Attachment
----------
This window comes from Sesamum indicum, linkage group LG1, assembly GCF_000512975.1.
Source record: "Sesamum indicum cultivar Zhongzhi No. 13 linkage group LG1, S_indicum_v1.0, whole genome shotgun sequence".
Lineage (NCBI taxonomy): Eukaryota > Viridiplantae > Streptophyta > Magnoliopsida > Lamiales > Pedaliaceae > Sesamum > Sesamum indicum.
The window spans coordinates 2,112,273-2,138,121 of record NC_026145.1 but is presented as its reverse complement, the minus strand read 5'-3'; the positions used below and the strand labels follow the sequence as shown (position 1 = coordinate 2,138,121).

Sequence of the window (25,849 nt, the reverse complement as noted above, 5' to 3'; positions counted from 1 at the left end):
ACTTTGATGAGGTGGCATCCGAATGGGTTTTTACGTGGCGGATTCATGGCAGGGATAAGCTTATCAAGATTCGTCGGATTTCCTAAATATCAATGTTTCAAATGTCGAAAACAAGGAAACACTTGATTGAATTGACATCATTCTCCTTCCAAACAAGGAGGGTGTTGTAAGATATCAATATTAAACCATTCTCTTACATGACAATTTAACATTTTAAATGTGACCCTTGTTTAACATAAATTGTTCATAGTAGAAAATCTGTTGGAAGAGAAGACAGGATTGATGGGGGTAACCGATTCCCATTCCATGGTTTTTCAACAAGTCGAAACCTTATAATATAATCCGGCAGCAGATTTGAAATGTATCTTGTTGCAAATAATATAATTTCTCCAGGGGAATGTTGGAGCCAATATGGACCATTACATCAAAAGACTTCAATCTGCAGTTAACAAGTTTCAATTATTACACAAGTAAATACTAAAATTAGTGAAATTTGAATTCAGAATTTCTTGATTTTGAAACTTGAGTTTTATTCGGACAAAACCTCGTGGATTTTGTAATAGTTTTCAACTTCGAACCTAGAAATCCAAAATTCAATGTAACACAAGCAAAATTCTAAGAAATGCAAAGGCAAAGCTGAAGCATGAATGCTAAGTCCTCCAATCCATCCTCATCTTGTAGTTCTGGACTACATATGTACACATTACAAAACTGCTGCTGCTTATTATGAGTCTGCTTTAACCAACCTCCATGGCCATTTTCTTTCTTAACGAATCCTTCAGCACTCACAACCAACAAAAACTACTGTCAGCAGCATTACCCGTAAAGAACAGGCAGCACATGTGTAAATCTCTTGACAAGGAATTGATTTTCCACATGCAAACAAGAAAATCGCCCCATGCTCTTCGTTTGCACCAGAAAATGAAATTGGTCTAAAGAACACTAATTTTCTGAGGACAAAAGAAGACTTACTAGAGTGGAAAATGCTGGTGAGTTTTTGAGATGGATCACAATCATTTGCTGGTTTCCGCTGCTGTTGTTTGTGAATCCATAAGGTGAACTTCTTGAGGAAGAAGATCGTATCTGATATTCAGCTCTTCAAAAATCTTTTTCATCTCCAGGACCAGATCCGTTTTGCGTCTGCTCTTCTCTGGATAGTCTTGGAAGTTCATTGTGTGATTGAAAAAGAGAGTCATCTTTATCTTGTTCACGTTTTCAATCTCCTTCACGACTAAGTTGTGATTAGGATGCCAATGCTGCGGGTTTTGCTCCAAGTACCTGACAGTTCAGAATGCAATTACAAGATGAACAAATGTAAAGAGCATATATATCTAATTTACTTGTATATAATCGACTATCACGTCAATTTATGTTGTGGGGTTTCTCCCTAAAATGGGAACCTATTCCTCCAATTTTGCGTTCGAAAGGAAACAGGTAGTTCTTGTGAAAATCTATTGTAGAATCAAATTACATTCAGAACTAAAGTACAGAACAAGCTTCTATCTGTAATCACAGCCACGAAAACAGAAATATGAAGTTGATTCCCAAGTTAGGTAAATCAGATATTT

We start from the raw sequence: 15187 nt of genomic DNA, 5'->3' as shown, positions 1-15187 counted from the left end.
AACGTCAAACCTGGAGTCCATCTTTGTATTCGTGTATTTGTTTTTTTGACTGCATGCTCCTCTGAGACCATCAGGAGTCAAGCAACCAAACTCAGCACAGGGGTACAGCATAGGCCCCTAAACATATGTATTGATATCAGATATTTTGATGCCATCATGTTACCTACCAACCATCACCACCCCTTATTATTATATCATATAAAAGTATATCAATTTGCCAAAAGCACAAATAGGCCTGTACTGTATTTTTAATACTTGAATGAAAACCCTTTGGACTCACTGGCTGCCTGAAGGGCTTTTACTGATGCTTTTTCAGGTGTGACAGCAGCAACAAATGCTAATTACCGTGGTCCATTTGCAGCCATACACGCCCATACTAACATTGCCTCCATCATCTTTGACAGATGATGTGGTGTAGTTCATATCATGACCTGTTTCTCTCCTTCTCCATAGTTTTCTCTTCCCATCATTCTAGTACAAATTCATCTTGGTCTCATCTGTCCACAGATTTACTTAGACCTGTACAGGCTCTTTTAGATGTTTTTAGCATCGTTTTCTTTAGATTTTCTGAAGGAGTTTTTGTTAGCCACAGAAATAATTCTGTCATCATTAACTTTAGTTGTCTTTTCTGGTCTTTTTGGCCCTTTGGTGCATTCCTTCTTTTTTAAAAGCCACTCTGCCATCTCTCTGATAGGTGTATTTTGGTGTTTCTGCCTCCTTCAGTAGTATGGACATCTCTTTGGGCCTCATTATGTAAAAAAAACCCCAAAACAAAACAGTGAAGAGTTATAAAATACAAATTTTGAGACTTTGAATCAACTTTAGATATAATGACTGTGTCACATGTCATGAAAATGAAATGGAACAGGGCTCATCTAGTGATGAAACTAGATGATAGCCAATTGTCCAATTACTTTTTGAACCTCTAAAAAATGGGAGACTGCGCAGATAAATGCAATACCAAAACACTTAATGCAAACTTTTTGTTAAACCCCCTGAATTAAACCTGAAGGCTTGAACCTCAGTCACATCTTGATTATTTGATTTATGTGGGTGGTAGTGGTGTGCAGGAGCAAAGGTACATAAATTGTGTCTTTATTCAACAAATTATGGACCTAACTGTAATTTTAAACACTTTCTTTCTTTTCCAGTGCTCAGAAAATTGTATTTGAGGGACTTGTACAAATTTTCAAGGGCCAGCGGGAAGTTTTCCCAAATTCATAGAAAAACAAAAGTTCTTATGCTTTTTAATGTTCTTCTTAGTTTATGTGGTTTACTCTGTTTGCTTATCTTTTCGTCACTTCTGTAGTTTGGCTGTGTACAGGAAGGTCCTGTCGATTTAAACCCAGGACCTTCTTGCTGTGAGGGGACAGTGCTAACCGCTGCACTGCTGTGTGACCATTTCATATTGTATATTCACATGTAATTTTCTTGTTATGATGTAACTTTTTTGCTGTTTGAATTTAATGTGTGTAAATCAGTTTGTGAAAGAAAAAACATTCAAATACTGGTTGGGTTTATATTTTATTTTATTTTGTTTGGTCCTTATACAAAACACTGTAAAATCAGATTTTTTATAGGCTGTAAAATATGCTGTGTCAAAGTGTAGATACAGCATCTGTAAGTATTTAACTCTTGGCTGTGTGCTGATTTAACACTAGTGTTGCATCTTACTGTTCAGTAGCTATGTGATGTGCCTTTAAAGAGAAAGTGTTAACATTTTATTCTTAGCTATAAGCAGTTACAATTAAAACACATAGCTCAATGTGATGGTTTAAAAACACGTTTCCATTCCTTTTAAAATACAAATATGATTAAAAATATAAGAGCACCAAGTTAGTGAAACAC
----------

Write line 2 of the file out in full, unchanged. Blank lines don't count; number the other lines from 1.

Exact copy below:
Source record: "Sesamum indicum cultivar Zhongzhi No. 13 linkage group LG1, S_indicum_v1.0, whole genome shotgun sequence".